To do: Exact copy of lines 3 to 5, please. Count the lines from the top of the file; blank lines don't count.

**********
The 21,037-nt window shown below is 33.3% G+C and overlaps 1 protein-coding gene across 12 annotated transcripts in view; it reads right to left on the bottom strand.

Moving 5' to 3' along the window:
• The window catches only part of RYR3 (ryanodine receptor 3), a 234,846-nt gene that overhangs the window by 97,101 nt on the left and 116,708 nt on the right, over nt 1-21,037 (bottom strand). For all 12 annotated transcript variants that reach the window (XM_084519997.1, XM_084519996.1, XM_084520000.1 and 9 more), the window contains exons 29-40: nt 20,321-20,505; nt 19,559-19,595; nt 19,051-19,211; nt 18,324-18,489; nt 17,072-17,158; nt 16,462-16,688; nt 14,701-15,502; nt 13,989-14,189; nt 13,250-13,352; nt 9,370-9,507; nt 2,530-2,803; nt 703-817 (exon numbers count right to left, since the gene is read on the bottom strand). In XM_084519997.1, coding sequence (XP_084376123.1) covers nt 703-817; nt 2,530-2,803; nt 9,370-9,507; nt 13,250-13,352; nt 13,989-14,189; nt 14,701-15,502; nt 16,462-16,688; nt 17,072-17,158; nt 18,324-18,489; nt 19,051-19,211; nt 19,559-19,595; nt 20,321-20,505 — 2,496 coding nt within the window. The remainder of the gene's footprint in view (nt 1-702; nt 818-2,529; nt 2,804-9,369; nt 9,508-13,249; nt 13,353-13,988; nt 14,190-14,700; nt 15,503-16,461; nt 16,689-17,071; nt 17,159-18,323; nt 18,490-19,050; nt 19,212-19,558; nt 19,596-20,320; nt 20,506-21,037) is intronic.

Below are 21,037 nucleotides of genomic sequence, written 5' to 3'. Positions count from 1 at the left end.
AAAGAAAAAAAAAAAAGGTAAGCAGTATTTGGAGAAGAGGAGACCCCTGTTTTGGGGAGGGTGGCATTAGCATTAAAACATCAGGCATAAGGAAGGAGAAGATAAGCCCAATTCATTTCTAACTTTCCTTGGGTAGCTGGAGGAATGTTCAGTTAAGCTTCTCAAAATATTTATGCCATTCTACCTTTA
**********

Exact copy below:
• The window catches only part of RYR3 (ryanodine receptor 3), a 234,846-nt gene that overhangs the window by 97,101 nt on the left and 116,708 nt on the right, over nt 1-21,037 (bottom strand). For all 12 annotated transcript variants that reach the window (XM_084519997.1, XM_084519996.1, XM_084520000.1 and 9 more), the window contains exons 29-40: nt 20,321-20,505; nt 19,559-19,595; nt 19,051-19,211; nt 18,324-18,489; nt 17,072-17,158; nt 16,462-16,688; nt 14,701-15,502; nt 13,989-14,189; nt 13,250-13,352; nt 9,370-9,507; nt 2,530-2,803; nt 703-817 (exon numbers count right to left, since the gene is read on the bottom strand). In XM_084519997.1, coding sequence (XP_084376123.1) covers nt 703-817; nt 2,530-2,803; nt 9,370-9,507; nt 13,250-13,352; nt 13,989-14,189; nt 14,701-15,502; nt 16,462-16,688; nt 17,072-17,158; nt 18,324-18,489; nt 19,051-19,211; nt 19,559-19,595; nt 20,321-20,505 — 2,496 coding nt within the window. The remainder of the gene's footprint in view (nt 1-702; nt 818-2,529; nt 2,804-9,369; nt 9,508-13,249; nt 13,353-13,988; nt 14,190-14,700; nt 15,503-16,461; nt 16,689-17,071; nt 17,159-18,323; nt 18,490-19,050; nt 19,212-19,558; nt 19,596-20,320; nt 20,506-21,037) is intronic.

Below are 21,037 nucleotides of genomic sequence, written 5' to 3'. Positions count from 1 at the left end.
AAAGAAAAAAAAAAAAGGTAAGCAGTATTTGGAGAAGAGGAGACCCCTGTTTTGGGGAGGGTGGCATTAGCATTAAAACATCAGGCATAAGGAAGGAGAAGATAAGCCCAATTCATTTCTAACTTTCCTTGGGTAGCTGGAGGAATGTTCAGTTAAGCTTCTCAAAATATTTATGCCATTCTACCTTTA